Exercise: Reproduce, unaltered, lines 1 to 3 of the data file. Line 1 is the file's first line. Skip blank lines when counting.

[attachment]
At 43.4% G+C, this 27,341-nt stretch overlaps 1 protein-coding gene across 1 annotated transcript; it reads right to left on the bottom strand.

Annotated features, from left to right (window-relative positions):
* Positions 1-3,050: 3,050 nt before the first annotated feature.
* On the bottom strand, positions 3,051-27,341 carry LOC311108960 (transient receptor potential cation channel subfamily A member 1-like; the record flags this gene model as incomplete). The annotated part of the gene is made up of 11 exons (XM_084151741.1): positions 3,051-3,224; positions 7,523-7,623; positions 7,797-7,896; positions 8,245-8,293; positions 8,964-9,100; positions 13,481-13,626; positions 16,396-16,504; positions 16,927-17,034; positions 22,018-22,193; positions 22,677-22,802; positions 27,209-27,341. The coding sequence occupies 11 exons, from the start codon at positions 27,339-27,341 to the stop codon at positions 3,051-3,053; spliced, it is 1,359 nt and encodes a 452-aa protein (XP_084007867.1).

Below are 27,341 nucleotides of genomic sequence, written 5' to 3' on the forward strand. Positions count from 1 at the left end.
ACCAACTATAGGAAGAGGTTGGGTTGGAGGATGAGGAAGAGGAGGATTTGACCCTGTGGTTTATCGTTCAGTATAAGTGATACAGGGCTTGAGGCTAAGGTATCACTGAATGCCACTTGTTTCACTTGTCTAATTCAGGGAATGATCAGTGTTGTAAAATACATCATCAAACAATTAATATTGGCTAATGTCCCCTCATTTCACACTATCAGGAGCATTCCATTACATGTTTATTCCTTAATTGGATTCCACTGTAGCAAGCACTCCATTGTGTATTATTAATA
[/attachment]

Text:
At 43.4% G+C, this 27,341-nt stretch overlaps 1 protein-coding gene across 1 annotated transcript; it reads right to left on the bottom strand.

Annotated features, from left to right (window-relative positions):
* Positions 1-3,050: 3,050 nt before the first annotated feature.